The island’s story…

Our island’s geological history tells us a fascinating ancient story…

Explore this story and timeline below and travel through 130 million years of geological time!

Wessex Floodplains 130 – 125,000,000 years BP

130 million years ago, the island was home to a huge floodplain, with forests and river channels. The river itself started in the West, flowing across southern England into Europe, creating a diverse range of habitats for all manner of creatures! It was a very seasonal environment, with a wet season bursting with life and a dry season seeing forest fires and few animals hanging on!

During this time, Dinosaurs roamed the lands and pterosaurs ruled the skies whilst small mammals and lizards hid in the shadows…

Greensand Seas: 120 – 105,000,000 years BP

Sea levels rise and the floodplains of southern England slip beneath the waves of a shallow coastal sea! The coastal seas now dominate our region depositing sands and clays that will in time become the Greensand groups!

Giant uncoiled ammonites cruise the surface waters, alongside ichthyosaurs, predatory fish, sharks and nautili! Pterosaurs swoop overhead, and the remains of plants and dinosaurs wash out to sea from nearby islands.

Chalk Oceans: 100 – 65,000,000 years BP

The sea level continues to rise. Land is so far away the only sediment building up is the microscopic remains of plankton raining down from the surface waters. Most of Europe lies beneath this open chalk sea.

Large predatory sharks and marine reptiles prowl the open waves, along with ammonites, nautili and shoals of fish. In the dark and very alien world of the chalk seafloor, sea urchins and sea sponges dominate the landscape.

Tropical shores: 50 – 38,000,000 years BP

The mesozoic world of dinosaurs, pterosaurs and the age of reptiles has ended with the KT extinction event! Its now the Palaeocene/Eocene epochs and mammals are now diversifying to dominate the planet. The Earth’s climate is very warm, with tropical rainforests blanketing the Earth from nearly pole to pole!

The Isle of Wight is beneath a shallow tropical sea surrounded by low-lying river deltas, home to lush wetlands and rainforests. A myriad of sharks, rays, fish and other exotic marine life such as sea turtles call these waters home. Early whales cruise the deeper waters offshore and the nearby wetlands are infested with crocodiles, turtles and ancient mammals.

The Wight Everglades: 34,000,000 years BP

Sea levels are falling. It’s the Late Eocene/early Oligocene epochs and the northern Isle of Wight is part of a low-lying sub-tropical coastal plain home to wetlands, swamps, rivers and lagoons, very similar to the modern Florida Everglades. The climate is still very warm but the world is beginning to cool down towards a more modern climate.

The wetlands are home alligators, turtles, fish, birds and a diverse array of bizarre mammals, including primates, hornless rhinoceroses, bear-dogs, ancient camel and horse relatives and Entelodonts a group of carnivorous pig-like predators the size of a bison.

Error 404 – Geology not found!: 30 – 1,000,000 years BP

It’s the Miocene and Pliocene epochs, but where are the rocks and fossils? The sediments laid down here during this time no longer exist, if they existed at all! Uplift is increasingly affecting our region as rocks are driven upwards, and eroded down by the elements, destroying or preventing any evidence of life here being preserved.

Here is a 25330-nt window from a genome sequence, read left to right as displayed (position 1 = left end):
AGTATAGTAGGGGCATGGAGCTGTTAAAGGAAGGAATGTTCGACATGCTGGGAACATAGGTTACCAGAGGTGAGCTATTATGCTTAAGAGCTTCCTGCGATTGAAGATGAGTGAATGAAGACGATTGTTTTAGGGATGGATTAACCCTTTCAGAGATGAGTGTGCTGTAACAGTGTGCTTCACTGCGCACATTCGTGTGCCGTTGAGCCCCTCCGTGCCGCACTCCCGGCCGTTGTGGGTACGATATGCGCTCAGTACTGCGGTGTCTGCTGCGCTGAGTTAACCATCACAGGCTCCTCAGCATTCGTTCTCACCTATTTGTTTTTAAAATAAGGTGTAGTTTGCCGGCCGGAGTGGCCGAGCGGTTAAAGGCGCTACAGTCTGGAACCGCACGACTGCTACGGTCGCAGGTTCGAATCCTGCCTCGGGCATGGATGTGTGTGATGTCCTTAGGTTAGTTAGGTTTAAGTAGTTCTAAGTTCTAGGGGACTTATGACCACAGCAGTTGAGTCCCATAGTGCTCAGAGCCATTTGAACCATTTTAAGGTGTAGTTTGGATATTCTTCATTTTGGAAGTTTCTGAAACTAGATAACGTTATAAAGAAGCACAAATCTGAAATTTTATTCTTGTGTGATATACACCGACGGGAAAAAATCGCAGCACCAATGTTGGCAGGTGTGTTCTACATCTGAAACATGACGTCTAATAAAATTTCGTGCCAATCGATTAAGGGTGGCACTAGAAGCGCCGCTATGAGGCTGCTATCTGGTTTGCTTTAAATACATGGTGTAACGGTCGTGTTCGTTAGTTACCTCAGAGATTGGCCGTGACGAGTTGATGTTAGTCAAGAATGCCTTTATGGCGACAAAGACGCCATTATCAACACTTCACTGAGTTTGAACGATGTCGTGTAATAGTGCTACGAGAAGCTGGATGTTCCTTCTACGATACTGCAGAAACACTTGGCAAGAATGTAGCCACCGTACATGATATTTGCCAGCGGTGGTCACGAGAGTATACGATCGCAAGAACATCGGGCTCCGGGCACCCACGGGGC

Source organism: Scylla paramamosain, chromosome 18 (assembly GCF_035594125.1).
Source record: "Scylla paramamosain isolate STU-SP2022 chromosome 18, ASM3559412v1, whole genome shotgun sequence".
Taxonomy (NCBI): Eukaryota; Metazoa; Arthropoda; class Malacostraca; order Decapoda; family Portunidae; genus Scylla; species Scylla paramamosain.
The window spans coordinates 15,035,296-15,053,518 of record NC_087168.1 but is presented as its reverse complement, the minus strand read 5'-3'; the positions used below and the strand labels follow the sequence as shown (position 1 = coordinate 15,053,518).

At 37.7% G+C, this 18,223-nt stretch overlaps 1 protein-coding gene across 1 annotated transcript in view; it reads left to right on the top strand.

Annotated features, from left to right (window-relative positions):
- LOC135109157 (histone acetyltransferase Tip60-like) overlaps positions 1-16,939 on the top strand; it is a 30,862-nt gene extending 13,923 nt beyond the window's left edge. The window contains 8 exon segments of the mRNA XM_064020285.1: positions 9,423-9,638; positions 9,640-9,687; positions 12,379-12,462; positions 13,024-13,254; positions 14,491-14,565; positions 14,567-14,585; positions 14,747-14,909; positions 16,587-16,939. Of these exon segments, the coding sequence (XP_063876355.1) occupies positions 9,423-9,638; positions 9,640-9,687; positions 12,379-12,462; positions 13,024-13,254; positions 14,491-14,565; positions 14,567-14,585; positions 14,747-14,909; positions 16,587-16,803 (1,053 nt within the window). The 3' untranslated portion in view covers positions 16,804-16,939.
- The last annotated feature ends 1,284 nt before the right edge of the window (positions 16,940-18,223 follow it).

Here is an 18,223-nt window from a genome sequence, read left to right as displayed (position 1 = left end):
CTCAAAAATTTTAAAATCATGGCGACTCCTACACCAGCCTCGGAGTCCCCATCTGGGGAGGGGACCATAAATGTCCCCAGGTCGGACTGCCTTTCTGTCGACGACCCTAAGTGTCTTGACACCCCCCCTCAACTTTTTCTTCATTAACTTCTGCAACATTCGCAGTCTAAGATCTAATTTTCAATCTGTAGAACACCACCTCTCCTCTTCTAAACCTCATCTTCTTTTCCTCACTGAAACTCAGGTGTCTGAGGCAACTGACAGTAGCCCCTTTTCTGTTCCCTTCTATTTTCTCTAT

Evidence of this uplift and folding can be seen in the vertical Eocene strata at Alum and Whitecliff Bays, the rocks here have been folded 90º! The modern hills in our region are slowly taking shape.

Hominids, Handaxes and Hyenas: 400,000 years BP

Ice age Britain wasn’t always cold. 400,000 years ago the Isle of Wight is a warm balmy open woodland home to bizarre wildlife including lions, hyenas, forest elephants, rhinos, bison, deer and hippopotamus! Rivers deposit gravels and muds, preserving fossils of these strange species.

Homo heidelbergensis, ancestors of the Neanderthals, roam the landscape hunting and gathering. They produce iconic flint handaxes for butchering animals, artefacts that we often find on the island today! Fossils of these humans however have never been found here.

Homo heidelbergensis hunters spearing deer in the Solent River – 400,000 years bp.

Flint, fire and ice: 100,000 – 11,000 years BP

It’s the last ice age and the Isle of Wight is part of a vast freezing tundra landscape. Ice sheets are repeatedly expanding southwards, sometimes as far south as Wales! Bison, reindeer, wild horse and woolly mammoth roam the plains, alongside bears, lions, wolves and hyena! The English Channel and the Solent don’t exist, for the moment they are large river valleys.

Hardy Neanderthals hunt the herds and follow the rivers, producing flint tools. 45,000 years ago a new human species arrives, Homo sapiens! We are here, but not for long. 25,000 years ago the climate becomes too harsh to support most life, humans and wildlife are driven away.

The birth of an island: 11,000 – 2,000 years BP

12,000 years ago ice sheets retreat and sea levels rise! Modern forests and wildlife expand across the landscape. At first bands of Mesolithic hunters roam the warm forests, hunting deer, boar and wild cattle. The Isle of Wight is still part of mainland Britain!

6,000 years ago pioneering Neolithic farmers cross the English Channel from France in skin boats, bringing farming to the Isle of Wight. The Bronze Age Beaker People come soon after and construct ancient barrows across our landscape to honour the dead! Humans control the environment and are paving the way for our modern world.

5,000 years ago the Solent River is flooded by rising sea levels. Our modern island is finally born after 130 million years!